Written and directed by Gavin Rothery, the sci-fi film Archive is reminiscent of Duncan Jones 2009 film Moon. Its main character willingly immerses himself in isolation and its crisp and vivid visuals instantly remind you of Moon, which Rothery worked on as a conceptual designer and as head of the graphic design department for the film.
Over a decade later, Archive is Rothery’s debut as a director with a film.
The story of Archive was inspired by Rothery’s home computers both dying at the same time. Both computers included all of Rothery’s life’s work on its hard drives.
Some of it was salvageable, but some of it was lost forever. What would inspire two computers to just ride off into the technological sunset at the same time? Were the two computers communicating and was dying a choice they both made? This is what Rothery claims was the inspiration for the story of George and Jules Almore.
In 2038, George Almore (Theo James, the Divergent series) has been developing an accurate human-equivalent AI. While his first two prototypes were successful, they left room for improvement.
His third prototype is his most human-like to date and George believes that his research may finally lead to the scientific breakthrough he’s been working so diligently for. George intends to bring his wife Jules (Stacy Martin, Nymphomaniac: Vol. I) back from the dead in the most literal and physical way possible.
One of the main concepts of Archive is that this company George works for (it’s referred to as The Archive Company) has developed a way for individuals to stay in contact with the deceased for a limited amount of time.
They can basically receive phone calls from the consciousness of the deceased until this predetermined expiration date occurs. George is trying to create an artificial version of his wife before she disappears forever.
George’s prototypes also vary in maturity. The three prototypes are referred to as J1, J2, and J3 with J1 being big and clunky with the mind of a child, J2 being a bit more refined and agile with the mind of a teenager, and J3 being almost an exact duplicate of the adult Jules.
J2 is easily the most entertaining of the three with her blunt but humorous responses, descriptions of the dreams she’s having, and her fascination with old black and white cartoons.
George views his creations as a type of family referring to them as sisters, but he doesn’t seem to grasp the concept that they’re all in love with him much like his wife. J2 sees J3 as an upgraded replacement; a model that is better than her and her sister.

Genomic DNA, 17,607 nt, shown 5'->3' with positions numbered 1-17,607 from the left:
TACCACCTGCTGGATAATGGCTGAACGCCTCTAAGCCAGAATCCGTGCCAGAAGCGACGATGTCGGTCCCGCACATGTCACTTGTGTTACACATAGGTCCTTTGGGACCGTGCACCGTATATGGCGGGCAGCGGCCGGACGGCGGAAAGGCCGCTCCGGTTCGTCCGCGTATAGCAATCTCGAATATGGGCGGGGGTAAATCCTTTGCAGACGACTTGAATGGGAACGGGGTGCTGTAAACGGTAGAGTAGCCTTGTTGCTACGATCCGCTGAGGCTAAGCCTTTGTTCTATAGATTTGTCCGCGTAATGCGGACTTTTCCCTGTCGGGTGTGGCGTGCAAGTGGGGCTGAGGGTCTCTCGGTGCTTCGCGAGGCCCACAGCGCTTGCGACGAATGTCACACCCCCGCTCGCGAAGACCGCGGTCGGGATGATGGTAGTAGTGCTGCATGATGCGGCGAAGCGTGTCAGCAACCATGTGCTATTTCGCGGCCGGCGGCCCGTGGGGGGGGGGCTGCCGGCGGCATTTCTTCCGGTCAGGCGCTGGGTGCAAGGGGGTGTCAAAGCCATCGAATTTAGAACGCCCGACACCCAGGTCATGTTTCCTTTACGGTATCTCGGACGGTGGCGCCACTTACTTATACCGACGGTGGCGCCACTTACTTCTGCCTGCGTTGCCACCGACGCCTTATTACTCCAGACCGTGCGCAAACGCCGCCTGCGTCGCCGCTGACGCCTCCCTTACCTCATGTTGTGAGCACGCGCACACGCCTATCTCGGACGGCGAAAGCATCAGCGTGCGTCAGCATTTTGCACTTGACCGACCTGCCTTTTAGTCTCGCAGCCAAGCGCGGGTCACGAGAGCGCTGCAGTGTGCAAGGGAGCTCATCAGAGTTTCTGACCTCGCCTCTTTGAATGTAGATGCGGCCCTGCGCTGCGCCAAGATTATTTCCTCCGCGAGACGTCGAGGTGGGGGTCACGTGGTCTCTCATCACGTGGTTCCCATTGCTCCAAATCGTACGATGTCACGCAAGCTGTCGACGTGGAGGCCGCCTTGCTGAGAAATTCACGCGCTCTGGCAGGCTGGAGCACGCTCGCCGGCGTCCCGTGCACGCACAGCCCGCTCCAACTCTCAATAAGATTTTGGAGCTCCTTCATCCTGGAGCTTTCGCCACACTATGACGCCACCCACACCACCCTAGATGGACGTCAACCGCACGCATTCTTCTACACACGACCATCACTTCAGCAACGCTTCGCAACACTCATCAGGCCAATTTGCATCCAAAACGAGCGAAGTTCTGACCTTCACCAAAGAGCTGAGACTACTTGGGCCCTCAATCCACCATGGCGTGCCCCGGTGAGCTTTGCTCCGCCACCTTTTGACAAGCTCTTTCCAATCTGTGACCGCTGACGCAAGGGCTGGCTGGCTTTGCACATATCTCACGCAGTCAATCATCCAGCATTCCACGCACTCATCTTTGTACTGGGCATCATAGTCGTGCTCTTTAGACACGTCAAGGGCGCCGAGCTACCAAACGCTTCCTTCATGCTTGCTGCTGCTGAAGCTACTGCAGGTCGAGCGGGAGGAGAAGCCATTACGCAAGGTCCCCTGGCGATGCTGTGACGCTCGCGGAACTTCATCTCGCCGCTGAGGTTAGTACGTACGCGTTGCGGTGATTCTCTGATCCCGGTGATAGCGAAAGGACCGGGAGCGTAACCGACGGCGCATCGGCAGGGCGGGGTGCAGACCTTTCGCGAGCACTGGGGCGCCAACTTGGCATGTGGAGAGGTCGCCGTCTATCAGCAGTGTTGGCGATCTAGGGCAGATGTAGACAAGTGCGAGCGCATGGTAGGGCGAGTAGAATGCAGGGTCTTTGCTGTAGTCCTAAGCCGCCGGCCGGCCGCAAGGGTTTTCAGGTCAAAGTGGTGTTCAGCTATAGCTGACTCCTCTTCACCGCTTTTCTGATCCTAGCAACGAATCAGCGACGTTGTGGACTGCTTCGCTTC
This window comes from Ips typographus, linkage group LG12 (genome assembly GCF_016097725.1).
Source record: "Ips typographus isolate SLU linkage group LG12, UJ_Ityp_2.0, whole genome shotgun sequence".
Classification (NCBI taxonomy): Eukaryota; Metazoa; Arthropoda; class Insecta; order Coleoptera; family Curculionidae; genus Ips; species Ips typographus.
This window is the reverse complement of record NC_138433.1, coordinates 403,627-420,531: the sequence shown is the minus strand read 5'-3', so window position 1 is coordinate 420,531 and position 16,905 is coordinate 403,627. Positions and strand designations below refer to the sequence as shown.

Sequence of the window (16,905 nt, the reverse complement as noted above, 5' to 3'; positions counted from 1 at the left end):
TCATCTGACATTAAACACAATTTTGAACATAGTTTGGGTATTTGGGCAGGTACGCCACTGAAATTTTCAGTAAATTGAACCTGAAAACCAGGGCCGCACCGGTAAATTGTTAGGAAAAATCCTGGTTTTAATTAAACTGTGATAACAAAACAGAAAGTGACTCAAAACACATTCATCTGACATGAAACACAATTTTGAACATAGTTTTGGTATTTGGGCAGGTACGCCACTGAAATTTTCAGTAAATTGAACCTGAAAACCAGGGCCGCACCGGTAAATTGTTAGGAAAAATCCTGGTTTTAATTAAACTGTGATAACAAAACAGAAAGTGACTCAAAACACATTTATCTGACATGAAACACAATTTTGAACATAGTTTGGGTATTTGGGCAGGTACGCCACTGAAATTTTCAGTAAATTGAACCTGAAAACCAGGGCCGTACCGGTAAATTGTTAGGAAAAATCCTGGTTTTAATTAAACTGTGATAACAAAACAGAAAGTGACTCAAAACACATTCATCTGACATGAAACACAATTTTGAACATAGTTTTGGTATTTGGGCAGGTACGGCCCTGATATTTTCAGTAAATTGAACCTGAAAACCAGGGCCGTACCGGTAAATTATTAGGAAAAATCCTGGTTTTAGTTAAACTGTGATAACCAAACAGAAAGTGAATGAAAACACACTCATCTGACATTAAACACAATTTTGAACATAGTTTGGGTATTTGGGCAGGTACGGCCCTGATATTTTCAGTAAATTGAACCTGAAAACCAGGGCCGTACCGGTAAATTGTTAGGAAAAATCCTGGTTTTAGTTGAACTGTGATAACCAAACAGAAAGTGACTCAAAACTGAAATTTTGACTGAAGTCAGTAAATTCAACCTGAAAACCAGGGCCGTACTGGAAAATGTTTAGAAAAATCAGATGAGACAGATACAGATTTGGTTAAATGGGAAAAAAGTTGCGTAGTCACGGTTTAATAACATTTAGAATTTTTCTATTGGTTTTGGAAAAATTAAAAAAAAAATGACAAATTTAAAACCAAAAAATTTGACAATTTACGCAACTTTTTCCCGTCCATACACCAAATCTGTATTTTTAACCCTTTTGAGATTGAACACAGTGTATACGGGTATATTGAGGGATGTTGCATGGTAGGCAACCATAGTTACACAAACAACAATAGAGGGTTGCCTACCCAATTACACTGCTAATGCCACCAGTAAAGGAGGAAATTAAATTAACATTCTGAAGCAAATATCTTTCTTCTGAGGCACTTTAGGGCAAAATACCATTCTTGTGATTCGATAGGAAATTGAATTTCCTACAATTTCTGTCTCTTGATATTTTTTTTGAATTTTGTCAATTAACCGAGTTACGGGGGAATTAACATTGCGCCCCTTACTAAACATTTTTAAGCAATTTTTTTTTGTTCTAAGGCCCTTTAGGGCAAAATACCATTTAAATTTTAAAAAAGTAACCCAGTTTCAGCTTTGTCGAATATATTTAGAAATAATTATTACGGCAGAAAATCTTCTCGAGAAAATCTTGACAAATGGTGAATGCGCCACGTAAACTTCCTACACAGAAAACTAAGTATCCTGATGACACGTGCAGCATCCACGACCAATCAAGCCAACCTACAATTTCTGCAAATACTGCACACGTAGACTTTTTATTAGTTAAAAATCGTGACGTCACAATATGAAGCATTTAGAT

Archive is purposely slow paced. The film thrives on dialogue that is mostly between a man and two androids/cyborgs in the first half of the film. It’s R-rated, but it’s solely adult because of the language in the film. The violence is minimal and there’s no nudity whatsoever.
What’s interesting is that besides Moon, Gavin Rothery lets his inspirations take the wheel whenever he sees fit. J3’s full body creation, with legs, hair, and skin, is an obvious homage to the shelling sequence from the opening of Ghost in the Shell.
Archive pays particular attention to the details involved in creating artificial life like what makes them tick on the inside that seem directly influenced by Shirow Masamune’s work as a whole.
The visuals of Archive are so gorgeously rich. George’s research facility is out in the middle of nowhere in some secluded woods during the middle of winter. There’s constant snow and the slight roar from a nearby waterfall that make isolation seem dreamlike.
Archive makes the future feel clean and slick and flawless. George is seen venturing out into the city at one point in the film and its dazzling use of colors are very Blade Runner-esque with drastic lighting in unusual shades like neon yellow and bright green.
This is the type of film that is made or broken by its writing. You wouldn’t be wrong in saying that there’s no action in Archive. The film is mostly a representation of George’s thoughts and memories with pieces of his dead wife lying around reminding him of something and someone he’ll never get over losing.
The film is absolutely realistic when it comes to its sense of loss, but it’s driven by this fantastical concept of using technology to raise the dead and a not too distant future where science has evolved to a point where this is achievable.
Some of the best moments of Archive are when there are no words at all. J2 is often seen outside by a lake or staring at a waterfall (George is constantly telling J1 and J2 that they shouldn’t get wet) and all you have is Steven Price’s brilliantly moody score to give you ambience.
It’s a thought provoking film that is undeniably intriguing, but it’s also masterful with what it pulls in its unexpected ending.
Archive isn’t going to be a film for everyone. A film about isolation right after quarantine and during a pandemic may not sound appealing to the general population, but Archive is such a visually superb experience with subtle humor that keeps you interested and downright shocks in its final moments. I would love to see something a bit more exciting from Gavin Rothery in the future, but in the meantime, Archive is this wonderfully vibrant and expertly captivating debut from a first time director with a ton of potential.
Archive will be released in Virtual Cinema Screenings, On Demand, and Digitally Friday, July 10.
- Incredible Cinematography.
- A brilliant ending.
- Visually breathtaking.
- Falls victim to typical sci-fi tropes.
- Is arguably uneventful.